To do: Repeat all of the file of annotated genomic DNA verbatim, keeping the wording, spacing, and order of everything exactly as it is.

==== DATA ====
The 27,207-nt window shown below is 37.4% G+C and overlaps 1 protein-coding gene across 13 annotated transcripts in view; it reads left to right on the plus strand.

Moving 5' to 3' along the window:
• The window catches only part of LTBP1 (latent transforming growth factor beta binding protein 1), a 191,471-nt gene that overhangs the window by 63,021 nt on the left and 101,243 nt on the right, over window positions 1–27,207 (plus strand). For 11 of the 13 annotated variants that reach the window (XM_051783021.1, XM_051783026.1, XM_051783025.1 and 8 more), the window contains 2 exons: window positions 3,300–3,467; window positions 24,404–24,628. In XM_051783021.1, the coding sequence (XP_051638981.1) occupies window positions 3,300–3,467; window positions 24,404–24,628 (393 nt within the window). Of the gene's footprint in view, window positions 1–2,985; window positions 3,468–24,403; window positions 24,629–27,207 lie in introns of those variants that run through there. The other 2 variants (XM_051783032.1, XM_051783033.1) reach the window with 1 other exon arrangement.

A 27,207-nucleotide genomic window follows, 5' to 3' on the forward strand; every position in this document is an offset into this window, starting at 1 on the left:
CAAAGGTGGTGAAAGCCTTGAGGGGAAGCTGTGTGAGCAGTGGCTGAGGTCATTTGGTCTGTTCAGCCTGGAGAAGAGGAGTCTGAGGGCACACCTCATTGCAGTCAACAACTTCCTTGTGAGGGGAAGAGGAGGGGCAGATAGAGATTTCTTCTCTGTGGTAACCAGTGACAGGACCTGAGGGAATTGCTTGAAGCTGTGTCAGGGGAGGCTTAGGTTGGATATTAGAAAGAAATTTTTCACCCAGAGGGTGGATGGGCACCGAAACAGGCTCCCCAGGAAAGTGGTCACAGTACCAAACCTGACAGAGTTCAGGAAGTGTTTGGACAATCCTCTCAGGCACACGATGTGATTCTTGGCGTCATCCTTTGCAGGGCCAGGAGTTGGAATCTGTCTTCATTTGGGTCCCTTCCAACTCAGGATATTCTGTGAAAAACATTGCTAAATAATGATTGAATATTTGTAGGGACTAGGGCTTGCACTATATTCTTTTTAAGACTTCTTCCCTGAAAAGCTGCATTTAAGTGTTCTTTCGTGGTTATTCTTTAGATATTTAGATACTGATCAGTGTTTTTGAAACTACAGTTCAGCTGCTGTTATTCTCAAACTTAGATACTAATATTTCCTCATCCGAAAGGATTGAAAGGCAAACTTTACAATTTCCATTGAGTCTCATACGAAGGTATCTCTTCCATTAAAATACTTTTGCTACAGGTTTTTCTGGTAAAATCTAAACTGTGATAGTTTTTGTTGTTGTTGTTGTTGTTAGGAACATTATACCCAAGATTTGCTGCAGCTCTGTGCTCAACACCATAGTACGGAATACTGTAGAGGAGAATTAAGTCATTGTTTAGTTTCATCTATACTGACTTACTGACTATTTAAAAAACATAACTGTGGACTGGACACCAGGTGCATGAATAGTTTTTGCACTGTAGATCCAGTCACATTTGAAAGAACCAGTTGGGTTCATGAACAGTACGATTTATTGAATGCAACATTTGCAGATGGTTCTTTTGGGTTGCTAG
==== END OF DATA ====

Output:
The 27,207-nt window shown below is 37.4% G+C and overlaps 1 protein-coding gene across 13 annotated transcripts in view; it reads left to right on the plus strand.

Moving 5' to 3' along the window:
• The window catches only part of LTBP1 (latent transforming growth factor beta binding protein 1), a 191,471-nt gene that overhangs the window by 63,021 nt on the left and 101,243 nt on the right, over window positions 1–27,207 (plus strand). For 11 of the 13 annotated variants that reach the window (XM_051783021.1, XM_051783026.1, XM_051783025.1 and 8 more), the window contains 2 exons: window positions 3,300–3,467; window positions 24,404–24,628. In XM_051783021.1, the coding sequence (XP_051638981.1) occupies window positions 3,300–3,467; window positions 24,404–24,628 (393 nt within the window). Of the gene's footprint in view, window positions 1–2,985; window positions 3,468–24,403; window positions 24,629–27,207 lie in introns of those variants that run through there. The other 2 variants (XM_051783032.1, XM_051783033.1) reach the window with 1 other exon arrangement.

A 27,207-nucleotide genomic window follows, 5' to 3' on the forward strand; every position in this document is an offset into this window, starting at 1 on the left:
CAAAGGTGGTGAAAGCCTTGAGGGGAAGCTGTGTGAGCAGTGGCTGAGGTCATTTGGTCTGTTCAGCCTGGAGAAGAGGAGTCTGAGGGCACACCTCATTGCAGTCAACAACTTCCTTGTGAGGGGAAGAGGAGGGGCAGATAGAGATTTCTTCTCTGTGGTAACCAGTGACAGGACCTGAGGGAATTGCTTGAAGCTGTGTCAGGGGAGGCTTAGGTTGGATATTAGAAAGAAATTTTTCACCCAGAGGGTGGATGGGCACCGAAACAGGCTCCCCAGGAAAGTGGTCACAGTACCAAACCTGACAGAGTTCAGGAAGTGTTTGGACAATCCTCTCAGGCACACGATGTGATTCTTGGCGTCATCCTTTGCAGGGCCAGGAGTTGGAATCTGTCTTCATTTGGGTCCCTTCCAACTCAGGATATTCTGTGAAAAACATTGCTAAATAATGATTGAATATTTGTAGGGACTAGGGCTTGCACTATATTCTTTTTAAGACTTCTTCCCTGAAAAGCTGCATTTAAGTGTTCTTTCGTGGTTATTCTTTAGATATTTAGATACTGATCAGTGTTTTTGAAACTACAGTTCAGCTGCTGTTATTCTCAAACTTAGATACTAATATTTCCTCATCCGAAAGGATTGAAAGGCAAACTTTACAATTTCCATTGAGTCTCATACGAAGGTATCTCTTCCATTAAAATACTTTTGCTACAGGTTTTTCTGGTAAAATCTAAACTGTGATAGTTTTTGTTGTTGTTGTTGTTGTTAGGAACATTATACCCAAGATTTGCTGCAGCTCTGTGCTCAACACCATAGTACGGAATACTGTAGAGGAGAATTAAGTCATTGTTTAGTTTCATCTATACTGACTTACTGACTATTTAAAAAACATAACTGTGGACTGGACACCAGGTGCATGAATAGTTTTTGCACTGTAGATCCAGTCACATTTGAAAGAACCAGTTGGGTTCATGAACAGTACGATTTATTGAATGCAACATTTGCAGATGGTTCTTTTGGGTTGCTAG